A New York councilman has an ingenious plan that could help reduce the city’s not-so-insignificant contribution to the problem of food waste. As the Daily News reports, Rafael Espinal is introducing a bill today that would create a classifieds-style site where restaurants and supermarkets could advertise free leftovers to groups that feed the needy.
This would jibe with the city’s current efforts to curb food waste. City Harvest, the world’s first food-rescue program, has saved more than 500 million pounds of food since 1982, and there’s been a recent boom in tech start-ups like Transfernation, an “Uber for food rescue” that coordinates food deliveries from things like catered events to homeless shelters and food pantries. But Espinal argues that the city still lacks the painless, centralized donation hub that’s necessary to get private companies onboard. “There’s no clear way to get that food that they’re dumping into their organizations so they can provide it to hungry New Yorkers,” Espinal says.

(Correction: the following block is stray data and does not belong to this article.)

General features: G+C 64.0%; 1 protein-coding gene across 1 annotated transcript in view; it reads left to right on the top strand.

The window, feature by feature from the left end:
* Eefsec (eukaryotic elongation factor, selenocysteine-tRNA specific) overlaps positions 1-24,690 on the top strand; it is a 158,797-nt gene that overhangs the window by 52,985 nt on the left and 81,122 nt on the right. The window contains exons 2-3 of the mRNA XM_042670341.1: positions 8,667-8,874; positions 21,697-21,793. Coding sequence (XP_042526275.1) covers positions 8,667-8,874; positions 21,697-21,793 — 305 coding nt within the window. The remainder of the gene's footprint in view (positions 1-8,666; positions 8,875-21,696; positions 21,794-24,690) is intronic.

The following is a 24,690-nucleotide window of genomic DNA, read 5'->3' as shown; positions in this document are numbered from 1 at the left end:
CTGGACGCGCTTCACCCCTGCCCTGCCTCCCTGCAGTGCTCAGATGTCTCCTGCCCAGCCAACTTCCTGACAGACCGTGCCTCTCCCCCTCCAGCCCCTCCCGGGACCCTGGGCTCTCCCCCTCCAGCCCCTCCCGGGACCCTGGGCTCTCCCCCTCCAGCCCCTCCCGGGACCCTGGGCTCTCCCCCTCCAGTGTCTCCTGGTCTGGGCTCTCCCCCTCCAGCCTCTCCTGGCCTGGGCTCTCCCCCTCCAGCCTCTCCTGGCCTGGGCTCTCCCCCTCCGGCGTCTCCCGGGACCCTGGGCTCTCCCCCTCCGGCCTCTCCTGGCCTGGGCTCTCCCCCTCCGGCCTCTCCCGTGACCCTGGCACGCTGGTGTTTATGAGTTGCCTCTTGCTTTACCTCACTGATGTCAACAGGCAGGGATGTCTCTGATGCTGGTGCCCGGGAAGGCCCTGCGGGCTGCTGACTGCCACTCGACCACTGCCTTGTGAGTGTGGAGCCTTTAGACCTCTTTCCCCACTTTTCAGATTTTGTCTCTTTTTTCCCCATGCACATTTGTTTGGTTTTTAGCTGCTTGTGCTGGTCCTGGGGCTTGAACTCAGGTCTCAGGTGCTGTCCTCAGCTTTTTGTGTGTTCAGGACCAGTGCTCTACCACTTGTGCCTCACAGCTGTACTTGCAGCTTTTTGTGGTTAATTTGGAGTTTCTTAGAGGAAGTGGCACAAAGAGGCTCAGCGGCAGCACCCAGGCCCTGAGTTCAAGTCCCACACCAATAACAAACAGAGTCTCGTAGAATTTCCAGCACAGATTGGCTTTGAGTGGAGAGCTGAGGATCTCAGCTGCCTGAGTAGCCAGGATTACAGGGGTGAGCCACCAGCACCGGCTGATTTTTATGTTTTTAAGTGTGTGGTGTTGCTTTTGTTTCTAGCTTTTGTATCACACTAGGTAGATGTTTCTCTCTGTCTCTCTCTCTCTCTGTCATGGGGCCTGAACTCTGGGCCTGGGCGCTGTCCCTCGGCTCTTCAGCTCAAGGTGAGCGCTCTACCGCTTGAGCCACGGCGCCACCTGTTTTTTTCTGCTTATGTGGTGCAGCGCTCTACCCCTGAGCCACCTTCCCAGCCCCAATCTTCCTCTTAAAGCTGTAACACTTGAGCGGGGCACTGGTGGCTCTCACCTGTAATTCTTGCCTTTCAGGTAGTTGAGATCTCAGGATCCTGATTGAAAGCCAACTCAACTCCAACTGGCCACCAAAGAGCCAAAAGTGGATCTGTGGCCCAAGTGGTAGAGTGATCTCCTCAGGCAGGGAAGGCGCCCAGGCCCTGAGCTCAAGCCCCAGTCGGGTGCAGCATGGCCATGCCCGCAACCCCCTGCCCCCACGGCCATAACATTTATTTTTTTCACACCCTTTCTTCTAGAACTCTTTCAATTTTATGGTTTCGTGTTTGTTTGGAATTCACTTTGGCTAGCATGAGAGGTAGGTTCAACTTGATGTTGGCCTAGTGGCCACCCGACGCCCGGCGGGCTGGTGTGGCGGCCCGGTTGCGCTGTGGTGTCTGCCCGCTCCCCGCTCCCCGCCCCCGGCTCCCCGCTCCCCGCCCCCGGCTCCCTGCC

He wants the site to be set up by the Sanitation and the Information Technology and Telecommunications departments. Grocery stores, restaurants, bodegas, and other businesses could post about the leftovers, where they’re located, and when they’re available for pickup. Interested nonprofits could then arrange a time and means to acquire them. Espinal explains that the city would step back and let a third party manage the site once it’s up and running.
Estimates put the number of New Yorkers who can’t reliably access healthy food at 16 percent. Espinal adds that the site would help cut into that, and also work to curb the food discarded around the city — about a third of what goes into New York landfills.